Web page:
Planning Workplaces for the 2020s

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The Third Platform era of computing is a confluence of Mobile, Big Data and Analytics, Social, and Cloud. These four technologies are important, foundational elements in a digital enterprise that can disrupt the market and successfully adapt to a new, digital transformation-focused economy. They are changing, and will continue to change/evolve, and in turn will change where we work, the way we work, and the tools we use to produce work. We need to plan now for the workplaces that we will see next year and the years following.

Who are we planning for?

At least 50% of the workforce will be millennials by 2020, with a growing number of Gen Z workers adding to the mix of people for whom technology is a way of life, not just a tool for business. More than half of millennials expect to work for 3 to 5 employers in their lifetime, and a quarter, 6 or more. They are less motivated by money than they are by working with the latest and greatest technology, and working on challenging projects. That’s not to say money doesn’t matter, but the difference between accepting one job or another might depend on the flexibility offered by an employer, and the devices that come with the job. Having the right technology is important. Laptops must be high-performance, lightweight for portability, and up-to-date. Every Millennial and Gen X worker carries around at least 3 devices – a laptop, a tablet, and a smartphone. The lifespan for devices should not exceed 2 or 3 years.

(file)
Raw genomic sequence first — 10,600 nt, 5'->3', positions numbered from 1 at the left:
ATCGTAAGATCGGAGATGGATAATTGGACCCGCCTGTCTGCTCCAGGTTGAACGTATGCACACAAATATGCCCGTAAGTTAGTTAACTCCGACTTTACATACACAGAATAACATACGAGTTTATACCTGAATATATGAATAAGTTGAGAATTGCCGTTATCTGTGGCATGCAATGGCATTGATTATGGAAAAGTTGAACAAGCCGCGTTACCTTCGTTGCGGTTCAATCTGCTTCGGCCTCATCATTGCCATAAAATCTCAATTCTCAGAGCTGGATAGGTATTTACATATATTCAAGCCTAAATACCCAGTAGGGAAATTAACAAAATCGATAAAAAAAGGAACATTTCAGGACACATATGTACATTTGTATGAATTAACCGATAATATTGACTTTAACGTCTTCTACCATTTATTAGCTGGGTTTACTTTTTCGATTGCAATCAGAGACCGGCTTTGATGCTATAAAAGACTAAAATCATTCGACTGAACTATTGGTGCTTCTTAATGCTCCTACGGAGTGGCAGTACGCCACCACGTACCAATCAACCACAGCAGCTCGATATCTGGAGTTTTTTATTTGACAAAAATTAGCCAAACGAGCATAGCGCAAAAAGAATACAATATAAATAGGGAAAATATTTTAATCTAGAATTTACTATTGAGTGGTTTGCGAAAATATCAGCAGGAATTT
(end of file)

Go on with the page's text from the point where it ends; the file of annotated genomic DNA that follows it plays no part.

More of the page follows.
Businesses all over the world are experiencing shortages in specific kinds of talent, talents such as coders, data scientists, project managers, user experience (UX) designers and business development managers. Since job security for Millennials comes from having the skills to be persistently employable, rather than from keeping a long-term position, attracting the best talent in skills associated with digital transformation will depend on workplace conditions, an attractive list of choose-your-own-devices (CYOD), the freedom to choose their own hours, and the opportunity to work with peers they respect, and on projects that are challenging and meaningful.

How will they work?

Companies have learned that many employees are more productive and satisfied when they have a say in where, when, and how work gets done. People working from where they want, doing the hours they prefer, using the technology they love, will work much longer hours than any 9-to-5 employee.  To capture this advantage, managers must learn how to harness the benefits of flexibility so it leads not only to convenience, but also to increased employee productivity and engagement.

It will be important to establish an environment that enables work collaboration both locally and remotely. While point solutions exist for elements of collaboration, enterprises should consider selecting a tightly-integrated collaboration suite that includes web tools for business email, instant messaging, contact management, calendars, file sharing, document management, project management, portals, workspaces, video and audio conferencing, and social media tools. Having everything in the cloud will facilitate connections from anywhere on the globe, and will probably make security much less of an issue. Office 365 or full Microsoft 365 will cover most of the bases.